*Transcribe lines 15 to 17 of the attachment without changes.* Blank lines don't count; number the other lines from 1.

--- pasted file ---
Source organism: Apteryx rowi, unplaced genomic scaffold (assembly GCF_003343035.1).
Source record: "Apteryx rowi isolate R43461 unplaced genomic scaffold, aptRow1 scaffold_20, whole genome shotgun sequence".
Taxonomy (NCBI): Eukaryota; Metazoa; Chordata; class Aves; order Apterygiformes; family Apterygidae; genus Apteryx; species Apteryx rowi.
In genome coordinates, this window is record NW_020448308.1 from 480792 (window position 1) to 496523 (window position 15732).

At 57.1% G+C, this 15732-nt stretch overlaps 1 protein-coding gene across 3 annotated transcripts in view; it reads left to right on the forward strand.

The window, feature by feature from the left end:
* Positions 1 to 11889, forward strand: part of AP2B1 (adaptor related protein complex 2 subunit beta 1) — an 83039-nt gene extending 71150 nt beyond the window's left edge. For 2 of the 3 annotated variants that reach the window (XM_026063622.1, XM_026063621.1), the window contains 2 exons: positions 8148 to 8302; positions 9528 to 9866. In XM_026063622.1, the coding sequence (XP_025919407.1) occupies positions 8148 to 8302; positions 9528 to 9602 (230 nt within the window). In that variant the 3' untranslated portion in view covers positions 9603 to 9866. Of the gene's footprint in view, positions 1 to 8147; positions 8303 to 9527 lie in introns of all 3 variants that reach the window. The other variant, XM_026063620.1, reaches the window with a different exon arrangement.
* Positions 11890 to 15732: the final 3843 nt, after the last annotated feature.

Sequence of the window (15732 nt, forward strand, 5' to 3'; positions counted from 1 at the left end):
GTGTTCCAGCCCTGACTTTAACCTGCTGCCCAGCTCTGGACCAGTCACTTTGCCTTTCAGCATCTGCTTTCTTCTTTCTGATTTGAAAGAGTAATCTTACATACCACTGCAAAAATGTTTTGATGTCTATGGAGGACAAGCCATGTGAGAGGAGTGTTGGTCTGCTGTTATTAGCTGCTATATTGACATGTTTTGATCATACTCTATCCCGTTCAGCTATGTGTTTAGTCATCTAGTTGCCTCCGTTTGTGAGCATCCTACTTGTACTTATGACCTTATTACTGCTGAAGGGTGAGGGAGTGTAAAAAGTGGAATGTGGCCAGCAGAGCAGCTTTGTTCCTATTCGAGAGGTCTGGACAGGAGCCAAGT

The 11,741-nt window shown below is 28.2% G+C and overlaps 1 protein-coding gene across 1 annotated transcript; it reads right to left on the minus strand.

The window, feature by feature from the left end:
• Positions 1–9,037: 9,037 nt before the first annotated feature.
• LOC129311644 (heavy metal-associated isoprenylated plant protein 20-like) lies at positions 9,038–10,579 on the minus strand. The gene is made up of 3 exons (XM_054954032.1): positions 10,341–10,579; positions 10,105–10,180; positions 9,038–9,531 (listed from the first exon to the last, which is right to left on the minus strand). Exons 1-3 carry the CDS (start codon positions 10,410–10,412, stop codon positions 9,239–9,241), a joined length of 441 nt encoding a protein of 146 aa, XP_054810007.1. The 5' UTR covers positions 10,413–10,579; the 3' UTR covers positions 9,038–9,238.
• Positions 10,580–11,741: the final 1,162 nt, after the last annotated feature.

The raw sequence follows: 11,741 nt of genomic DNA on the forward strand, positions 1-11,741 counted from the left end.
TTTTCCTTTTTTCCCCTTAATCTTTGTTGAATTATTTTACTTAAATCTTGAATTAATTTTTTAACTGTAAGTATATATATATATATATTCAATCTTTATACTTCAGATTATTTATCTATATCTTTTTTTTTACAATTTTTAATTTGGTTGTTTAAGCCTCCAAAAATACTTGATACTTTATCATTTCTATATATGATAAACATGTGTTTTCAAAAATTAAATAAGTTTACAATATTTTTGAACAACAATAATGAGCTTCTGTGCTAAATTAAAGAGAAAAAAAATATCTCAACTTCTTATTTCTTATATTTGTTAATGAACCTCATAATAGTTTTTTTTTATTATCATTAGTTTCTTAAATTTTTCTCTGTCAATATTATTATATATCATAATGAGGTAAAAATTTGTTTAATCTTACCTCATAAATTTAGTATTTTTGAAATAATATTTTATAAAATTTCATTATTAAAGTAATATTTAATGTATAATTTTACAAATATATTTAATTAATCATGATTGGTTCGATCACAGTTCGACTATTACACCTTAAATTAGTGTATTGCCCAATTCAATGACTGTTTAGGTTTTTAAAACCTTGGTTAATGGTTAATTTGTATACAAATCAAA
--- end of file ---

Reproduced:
• Positions 10,580–11,741: the final 1,162 nt, after the last annotated feature.

The raw sequence follows: 11,741 nt of genomic DNA on the forward strand, positions 1-11,741 counted from the left end.
TTTTCCTTTTTTCCCCTTAATCTTTGTTGAATTATTTTACTTAAATCTTGAATTAATTTTTTAACTGTAAGTATATATATATATATATTCAATCTTTATACTTCAGATTATTTATCTATATCTTTTTTTTTACAATTTTTAATTTGGTTGTTTAAGCCTCCAAAAATACTTGATACTTTATCATTTCTATATATGATAAACATGTGTTTTCAAAAATTAAATAAGTTTACAATATTTTTGAACAACAATAATGAGCTTCTGTGCTAAATTAAAGAGAAAAAAAATATCTCAACTTCTTATTTCTTATATTTGTTAATGAACCTCATAATAGTTTTTTTTTATTATCATTAGTTTCTTAAATTTTTCTCTGTCAATATTATTATATATCATAATGAGGTAAAAATTTGTTTAATCTTACCTCATAAATTTAGTATTTTTGAAATAATATTTTATAAAATTTCATTATTAAAGTAATATTTAATGTATAATTTTACAAATATATTTAATTAATCATGATTGGTTCGATCACAGTTCGACTATTACACCTTAAATTAGTGTATTGCCCAATTCAATGACTGTTTAGGTTTTTAAAACCTTGGTTAATGGTTAATTTGTATACAAATCAAA